Showing posts from May, 2014

Dazzling spring colour displays at the Dorothy Clive Garden

A charming garden to visit at any time, but The Dorothy Clive Garden near Market Drayton on the Shropshire/Staffordshire borders, provides real eye candy early in the season, with its spectacular woodland displays of rhododendrons. This 12-acre garden was created by the late Colonel Clive in memory of his wife, Dorothy who had Parkinson's Disease, so that she could enjoy the woodland walks. Today it is run by the Willoughbridge Garden Trust, which continues to extend and improve it. The gardens are divided into two main areas - The Quarry Garden (above), with its central waterfall, which is cut into into a steep hill and filled with a fine collection of rhododendrons and azaleas - and the Hillside Garden (see below). There is also a Gravel Garden, added in 1990 to commemorate the garden's 50th anniversary. But it is the Quarry Garden that's in full bloom right now, so head there first if you want to see every colour in the rainbow. 
Colonel Harry Clive started the garden in …

Powis Castle - spectacular terraces and home to Britain's Hanging Gardens of Babylon

Powis Castle enjoys a spectacular hilltop position overlooking the undulating Welsh countryside. In the past it served as a fortress, built for the Welsh Princes of Powys, but today it is something of a phenomenon, akin to the legendary Hanging Gardens of Babylon, with a series of terraces perched on the side of a hill and spectacular views over the Severn Valley. It is certainly one of the most unusual gardens in Britain and draws hundreds of thousands of visitors every year. The garden at Powis is a series of terraces filled with extravagant planting, ornate Italianate balustrades and statuary, as well as ancient, oversized, clipped yew trees that add drama to the stage here. The castle dates back to the 12th century, but was added to and extended some 500 years later. The garden there today has its origins in the late 17th century, when William Herbert, 1st Marquess of Powis, employed architect William Winde to create a series of terraces below the castle. But work was never complet…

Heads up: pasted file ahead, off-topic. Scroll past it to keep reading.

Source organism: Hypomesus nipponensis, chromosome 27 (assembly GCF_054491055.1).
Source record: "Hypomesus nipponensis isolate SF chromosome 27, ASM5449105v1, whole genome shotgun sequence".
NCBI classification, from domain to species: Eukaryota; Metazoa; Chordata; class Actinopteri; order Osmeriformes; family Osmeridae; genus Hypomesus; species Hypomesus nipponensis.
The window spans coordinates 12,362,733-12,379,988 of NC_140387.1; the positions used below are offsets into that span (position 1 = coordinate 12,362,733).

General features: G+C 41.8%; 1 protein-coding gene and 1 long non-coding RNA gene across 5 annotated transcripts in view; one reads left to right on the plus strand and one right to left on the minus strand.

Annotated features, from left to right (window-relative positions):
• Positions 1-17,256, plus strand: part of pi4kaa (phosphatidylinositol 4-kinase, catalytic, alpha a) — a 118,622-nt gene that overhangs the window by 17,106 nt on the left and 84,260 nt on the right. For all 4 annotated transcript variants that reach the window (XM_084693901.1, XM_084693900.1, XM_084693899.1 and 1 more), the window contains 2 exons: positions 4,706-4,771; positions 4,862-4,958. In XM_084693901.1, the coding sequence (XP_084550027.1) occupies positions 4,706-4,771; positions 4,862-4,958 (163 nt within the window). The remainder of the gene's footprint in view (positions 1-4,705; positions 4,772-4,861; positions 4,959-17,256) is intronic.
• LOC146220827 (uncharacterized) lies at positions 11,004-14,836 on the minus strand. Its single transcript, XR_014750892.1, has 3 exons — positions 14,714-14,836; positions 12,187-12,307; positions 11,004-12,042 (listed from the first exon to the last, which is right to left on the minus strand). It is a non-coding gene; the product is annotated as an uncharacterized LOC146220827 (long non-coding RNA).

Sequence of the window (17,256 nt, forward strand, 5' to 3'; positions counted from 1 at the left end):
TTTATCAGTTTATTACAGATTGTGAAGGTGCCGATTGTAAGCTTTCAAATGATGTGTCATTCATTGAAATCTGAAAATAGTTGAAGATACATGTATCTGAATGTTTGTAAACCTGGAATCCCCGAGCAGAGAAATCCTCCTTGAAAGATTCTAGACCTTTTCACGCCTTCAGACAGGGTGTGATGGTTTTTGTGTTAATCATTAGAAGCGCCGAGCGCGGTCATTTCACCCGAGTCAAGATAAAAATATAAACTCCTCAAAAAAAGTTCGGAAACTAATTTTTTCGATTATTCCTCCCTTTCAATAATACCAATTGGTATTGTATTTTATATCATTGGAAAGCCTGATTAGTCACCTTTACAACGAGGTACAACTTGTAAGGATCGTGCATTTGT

RHS Chelsea 2014 - People's Choice garden - Hope on the Horizon for Help for Heroes

As Chelsea Flower Show draws to a close for the 101st year, visitors from all over the world have had a chance to see show gardens that most of us can only dream about, wonderful horticultural products that we want to take home and plants that we long to have in our own gardens. There were few surprises this year on the medal stakes, and as always the big names were there, alongside several newcomers. But it was the Hope on the Horizon garden, designed by Matt Keightley that captured the public heart and won the BBC/RHS People's Choice Award.    Designer Matthew Keightley is just 29 years old and this was his first show garden. It was designed as a contemplative garden for Help for Heroes, the charity that supports those soldiers who have sustained injuries and longer-term illness after serving in Afghanistan, together with their families. The charity was founded by Bryn and Emma Parry in 2007 and today H4H has a network of recovery centres for veterans nationwide. Matthew was well…

Wordless Wednesday - Through the lens at RHS Chelsea Flower Show 2014

The 101st RHS Chelsea Flower Show continues in London until the end of the week -  to see all the Show Gardens, click here.

RHS Chelsea 2014 - The Show Gardens and medal results


A hidden Arts & Crafts gem in Birmingham - Winterbourne Botanic Garden

Winterbourne House in Edgbaston, Birmingham is one of the finest Arts & Crafts houses in Britain - worth making a special pilgrimage to see if you're a fan of this decorative movement - and set in seven acres of gardens with many fine features associated with Gertrude Jekyll. The house is filled with an exceptionally well-preserved collection of furniture, textiles, ornaments, curtains, wallpaper and carpets and the garden boasts a pergola, crinkle crankle walls, Jekyllesque borders and other features from her book, "Wood and Garden", published more than 100 years ago. Winterbourne House was built for John Nettlefold, a prosperous Birmingham-based industrialist, who moved here with his family in 1904. And although he only remained here until 1919, two further families lived here before the outbreak of World War II. it was the Nicolson family, who arrived in 1925, who made a substantial contribution to the garden and grounds. John Nicolson was the son of a Scottish cro…